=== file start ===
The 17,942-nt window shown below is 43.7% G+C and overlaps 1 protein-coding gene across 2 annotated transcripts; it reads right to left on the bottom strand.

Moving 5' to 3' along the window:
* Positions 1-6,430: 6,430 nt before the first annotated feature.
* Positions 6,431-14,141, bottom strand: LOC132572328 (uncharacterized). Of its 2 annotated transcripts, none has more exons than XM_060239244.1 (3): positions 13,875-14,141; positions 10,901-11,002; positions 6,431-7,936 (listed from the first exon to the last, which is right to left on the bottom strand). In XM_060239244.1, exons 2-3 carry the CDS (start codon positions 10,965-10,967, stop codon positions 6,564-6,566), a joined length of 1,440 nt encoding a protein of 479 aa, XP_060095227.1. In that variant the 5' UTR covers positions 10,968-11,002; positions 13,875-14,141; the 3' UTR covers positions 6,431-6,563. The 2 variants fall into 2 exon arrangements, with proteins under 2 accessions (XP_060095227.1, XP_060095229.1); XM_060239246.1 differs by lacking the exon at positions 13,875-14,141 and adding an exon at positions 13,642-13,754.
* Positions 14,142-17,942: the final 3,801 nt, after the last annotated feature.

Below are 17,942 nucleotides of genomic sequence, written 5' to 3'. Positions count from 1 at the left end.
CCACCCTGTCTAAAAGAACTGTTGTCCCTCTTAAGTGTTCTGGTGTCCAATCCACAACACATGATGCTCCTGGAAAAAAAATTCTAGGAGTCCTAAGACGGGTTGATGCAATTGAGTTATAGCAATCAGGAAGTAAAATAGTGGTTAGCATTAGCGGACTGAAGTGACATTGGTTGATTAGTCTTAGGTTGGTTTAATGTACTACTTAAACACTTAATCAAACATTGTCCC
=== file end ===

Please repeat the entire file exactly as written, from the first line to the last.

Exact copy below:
The 17,942-nt window shown below is 43.7% G+C and overlaps 1 protein-coding gene across 2 annotated transcripts; it reads right to left on the bottom strand.

Moving 5' to 3' along the window:
* Positions 1-6,430: 6,430 nt before the first annotated feature.
* Positions 6,431-14,141, bottom strand: LOC132572328 (uncharacterized). Of its 2 annotated transcripts, none has more exons than XM_060239244.1 (3): positions 13,875-14,141; positions 10,901-11,002; positions 6,431-7,936 (listed from the first exon to the last, which is right to left on the bottom strand). In XM_060239244.1, exons 2-3 carry the CDS (start codon positions 10,965-10,967, stop codon positions 6,564-6,566), a joined length of 1,440 nt encoding a protein of 479 aa, XP_060095227.1. In that variant the 5' UTR covers positions 10,968-11,002; positions 13,875-14,141; the 3' UTR covers positions 6,431-6,563. The 2 variants fall into 2 exon arrangements, with proteins under 2 accessions (XP_060095227.1, XP_060095229.1); XM_060239246.1 differs by lacking the exon at positions 13,875-14,141 and adding an exon at positions 13,642-13,754.
* Positions 14,142-17,942: the final 3,801 nt, after the last annotated feature.

Below are 17,942 nucleotides of genomic sequence, written 5' to 3'. Positions count from 1 at the left end.
CCACCCTGTCTAAAAGAACTGTTGTCCCTCTTAAGTGTTCTGGTGTCCAATCCACAACACATGATGCTCCTGGAAAAAAAATTCTAGGAGTCCTAAGACGGGTTGATGCAATTGAGTTATAGCAATCAGGAAGTAAAATAGTGGTTAGCATTAGCGGACTGAAGTGACATTGGTTGATTAGTCTTAGGTTGGTTTAATGTACTACTTAAACACTTAATCAAACATTGTCCC